a Ca(OH)2 + b H3PO4 → Ca3(PO4)2 + c H2O
A) a = 3 b = 2 c = 6
B) a = 2 b = 2 c = 4
C) a = 3 b = 2 c = 1
D) a = 1 b = 2 c = 3
E) a = 4 b = 2 c = 6
F) a = 3 b = 2 c = 4
The correct answer is A.
There needs to be 3Ca, 12H, 14O and 2P on each side. Only option A satisfies this.
NSAA Biology Practice Question
Which of the following statements are correct about meiosis?
- The DNA content of a gamete is half that of a human red blood cell.
- Meiosis requires ATP.
- Meiosis only takes place in reproductive tissue.
- In meiosis, a diploid cell divides in such a way so as to produce two haploid cells.
A) 1 only
B) 3 only
C) 1 and 2 only
D) 2 and 3 only
E) 2 and 4 only
F) 1, 2, 3 and 4
The correct answer is D.
Remember that red blood cells don’t have a nucleus and therefore have no DNA. In meiosis, a diploid cell divides in such a way so as to produce four haploid cells. Any type of cell division will require energy.
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NSAA SECTION 2
Things are getting more advanced now with Section 2! These questions are designed take you out of your comfort zone and further stretch your thinking. In addition to the core knowledge you’ve needed for Section 1, you will need to apply these principles in unfamiliar contexts in Section 2 questions.
Section 2 of the NSAA is smaller the Section 1, but don’t mistake this for it being easier!
Here, you will have 60 minutes to answer 20 questions within one of three parts. These parts are once again based on the three sciences, with no mathematics part included this time around.
However, you’ll instead be tackling Advanced Physics, Advanced Chemistry or Advanced Biology.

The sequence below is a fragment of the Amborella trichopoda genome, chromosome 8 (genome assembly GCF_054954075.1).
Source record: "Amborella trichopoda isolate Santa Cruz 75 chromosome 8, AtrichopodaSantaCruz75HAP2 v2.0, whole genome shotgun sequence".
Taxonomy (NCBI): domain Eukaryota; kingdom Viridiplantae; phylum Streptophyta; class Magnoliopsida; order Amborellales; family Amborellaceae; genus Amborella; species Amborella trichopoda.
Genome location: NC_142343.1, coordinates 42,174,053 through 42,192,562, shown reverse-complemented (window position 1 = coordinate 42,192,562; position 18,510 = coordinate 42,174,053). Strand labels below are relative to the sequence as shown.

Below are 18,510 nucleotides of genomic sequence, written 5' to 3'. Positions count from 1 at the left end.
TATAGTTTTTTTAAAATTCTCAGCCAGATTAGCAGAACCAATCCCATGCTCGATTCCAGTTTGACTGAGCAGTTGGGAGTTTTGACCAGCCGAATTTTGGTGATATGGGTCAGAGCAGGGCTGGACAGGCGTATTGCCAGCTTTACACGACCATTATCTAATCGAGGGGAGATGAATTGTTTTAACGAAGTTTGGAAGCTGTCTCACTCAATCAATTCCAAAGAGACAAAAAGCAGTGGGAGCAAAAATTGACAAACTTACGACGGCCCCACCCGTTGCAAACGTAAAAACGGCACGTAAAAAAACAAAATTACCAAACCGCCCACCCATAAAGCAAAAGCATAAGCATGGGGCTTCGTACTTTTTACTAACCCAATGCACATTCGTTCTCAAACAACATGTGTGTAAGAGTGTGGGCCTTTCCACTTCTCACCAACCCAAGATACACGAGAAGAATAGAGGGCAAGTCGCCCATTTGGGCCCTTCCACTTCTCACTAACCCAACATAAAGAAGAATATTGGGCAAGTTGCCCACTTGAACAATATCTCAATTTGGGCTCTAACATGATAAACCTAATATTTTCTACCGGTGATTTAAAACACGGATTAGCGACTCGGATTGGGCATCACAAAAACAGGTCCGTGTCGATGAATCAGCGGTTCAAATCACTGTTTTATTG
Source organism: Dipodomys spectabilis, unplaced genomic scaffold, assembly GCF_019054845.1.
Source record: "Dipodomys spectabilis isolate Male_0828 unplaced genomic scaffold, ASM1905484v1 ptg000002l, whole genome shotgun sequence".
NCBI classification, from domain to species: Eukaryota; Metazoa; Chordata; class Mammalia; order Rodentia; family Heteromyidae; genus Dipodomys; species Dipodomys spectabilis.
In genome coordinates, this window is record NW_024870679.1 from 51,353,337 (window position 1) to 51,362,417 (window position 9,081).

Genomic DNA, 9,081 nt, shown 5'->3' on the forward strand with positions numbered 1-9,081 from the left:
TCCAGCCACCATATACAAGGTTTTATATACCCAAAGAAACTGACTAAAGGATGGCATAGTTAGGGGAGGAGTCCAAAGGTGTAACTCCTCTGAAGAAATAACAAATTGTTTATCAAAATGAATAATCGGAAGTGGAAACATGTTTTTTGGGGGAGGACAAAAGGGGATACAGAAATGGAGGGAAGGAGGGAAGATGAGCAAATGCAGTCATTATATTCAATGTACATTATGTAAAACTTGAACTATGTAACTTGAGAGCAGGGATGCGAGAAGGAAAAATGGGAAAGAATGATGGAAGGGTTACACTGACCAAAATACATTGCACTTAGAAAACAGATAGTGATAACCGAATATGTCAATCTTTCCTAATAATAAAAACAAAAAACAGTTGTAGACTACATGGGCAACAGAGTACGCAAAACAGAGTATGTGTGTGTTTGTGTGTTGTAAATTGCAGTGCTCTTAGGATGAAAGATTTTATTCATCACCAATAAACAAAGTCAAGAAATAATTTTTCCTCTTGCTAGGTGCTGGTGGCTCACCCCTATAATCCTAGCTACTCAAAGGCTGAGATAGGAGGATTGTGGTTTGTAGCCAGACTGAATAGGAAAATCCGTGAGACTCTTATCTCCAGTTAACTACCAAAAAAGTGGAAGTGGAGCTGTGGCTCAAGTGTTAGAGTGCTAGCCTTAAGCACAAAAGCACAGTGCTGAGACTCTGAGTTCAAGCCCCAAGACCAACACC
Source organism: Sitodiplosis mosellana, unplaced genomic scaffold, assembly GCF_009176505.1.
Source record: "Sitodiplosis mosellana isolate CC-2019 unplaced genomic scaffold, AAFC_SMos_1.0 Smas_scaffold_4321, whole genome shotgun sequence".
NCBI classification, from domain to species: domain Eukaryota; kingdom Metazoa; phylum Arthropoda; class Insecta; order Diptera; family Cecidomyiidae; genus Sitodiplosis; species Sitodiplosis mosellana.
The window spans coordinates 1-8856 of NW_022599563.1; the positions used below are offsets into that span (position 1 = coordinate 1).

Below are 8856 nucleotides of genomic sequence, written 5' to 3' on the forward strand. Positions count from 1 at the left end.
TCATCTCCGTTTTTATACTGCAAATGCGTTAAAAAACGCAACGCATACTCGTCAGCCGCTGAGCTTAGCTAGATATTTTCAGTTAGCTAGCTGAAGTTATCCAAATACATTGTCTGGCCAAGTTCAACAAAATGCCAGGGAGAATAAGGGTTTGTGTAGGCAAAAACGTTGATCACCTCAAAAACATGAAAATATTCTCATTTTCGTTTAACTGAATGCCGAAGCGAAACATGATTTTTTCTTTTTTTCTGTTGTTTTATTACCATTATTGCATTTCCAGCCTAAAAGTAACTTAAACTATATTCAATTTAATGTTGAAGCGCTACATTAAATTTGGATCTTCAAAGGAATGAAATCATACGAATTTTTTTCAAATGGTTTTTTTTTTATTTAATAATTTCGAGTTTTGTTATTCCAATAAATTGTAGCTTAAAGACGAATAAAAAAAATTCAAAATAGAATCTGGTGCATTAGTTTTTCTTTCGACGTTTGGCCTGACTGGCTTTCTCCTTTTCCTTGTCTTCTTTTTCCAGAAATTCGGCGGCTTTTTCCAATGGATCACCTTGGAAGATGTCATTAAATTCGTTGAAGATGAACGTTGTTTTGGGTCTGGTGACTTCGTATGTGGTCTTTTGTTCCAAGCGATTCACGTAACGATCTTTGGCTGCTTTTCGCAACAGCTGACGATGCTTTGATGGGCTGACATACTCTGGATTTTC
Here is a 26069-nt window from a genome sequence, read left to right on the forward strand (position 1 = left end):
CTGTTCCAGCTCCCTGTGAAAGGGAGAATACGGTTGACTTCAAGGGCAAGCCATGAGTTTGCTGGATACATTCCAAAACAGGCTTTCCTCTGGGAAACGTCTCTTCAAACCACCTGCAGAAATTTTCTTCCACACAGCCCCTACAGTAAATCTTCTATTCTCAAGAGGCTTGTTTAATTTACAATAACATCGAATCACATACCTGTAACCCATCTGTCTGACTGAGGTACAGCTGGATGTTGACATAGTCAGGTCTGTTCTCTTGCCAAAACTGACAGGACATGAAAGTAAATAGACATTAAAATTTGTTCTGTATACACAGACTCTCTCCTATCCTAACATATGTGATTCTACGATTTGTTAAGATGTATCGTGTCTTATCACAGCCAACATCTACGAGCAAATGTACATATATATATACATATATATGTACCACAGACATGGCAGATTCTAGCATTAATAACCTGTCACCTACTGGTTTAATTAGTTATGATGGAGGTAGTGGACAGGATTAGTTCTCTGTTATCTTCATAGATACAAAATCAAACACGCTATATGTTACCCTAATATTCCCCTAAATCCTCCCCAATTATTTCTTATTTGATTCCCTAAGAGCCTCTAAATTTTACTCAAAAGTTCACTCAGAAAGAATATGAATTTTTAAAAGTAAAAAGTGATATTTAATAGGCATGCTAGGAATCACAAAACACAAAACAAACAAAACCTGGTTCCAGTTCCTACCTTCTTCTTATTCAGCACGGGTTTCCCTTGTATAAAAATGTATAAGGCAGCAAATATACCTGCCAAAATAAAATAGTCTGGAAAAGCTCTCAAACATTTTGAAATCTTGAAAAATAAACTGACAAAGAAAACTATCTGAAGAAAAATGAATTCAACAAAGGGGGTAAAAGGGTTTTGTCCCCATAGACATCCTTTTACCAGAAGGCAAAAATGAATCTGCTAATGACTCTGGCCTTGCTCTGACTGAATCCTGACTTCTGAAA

What Makes Section 2 Advanced?
Basically, the questions are harder!
To be more specific, Section 2 will require you to have a more in-depth knowledge of which ever science you choose take on. While this does mean learning more facts and formulas, it also relates to the types of questions being asked. Many of these questions will require you to apply your knowledge into unfamiliar scenarios.
It won’t involve anything that you aren’t already aware of, but you will need to develop a good understanding of not only the theory behind the science, but the application of it as well.
All the same rules from Section 1 apply to Section 2 as well. Only answer one out of the three parts, which are labeled Part X – Part Z. Answering any questions outside of your chosen part will put your application at risk, so pay attention to where your part begins and ends on the question paper.
The page layout is also largely the same, although the questions are generally bigger, with more context and information, so you’ll only see one per page most of the time. Let’s check out some pages to get a better idea of what to expect: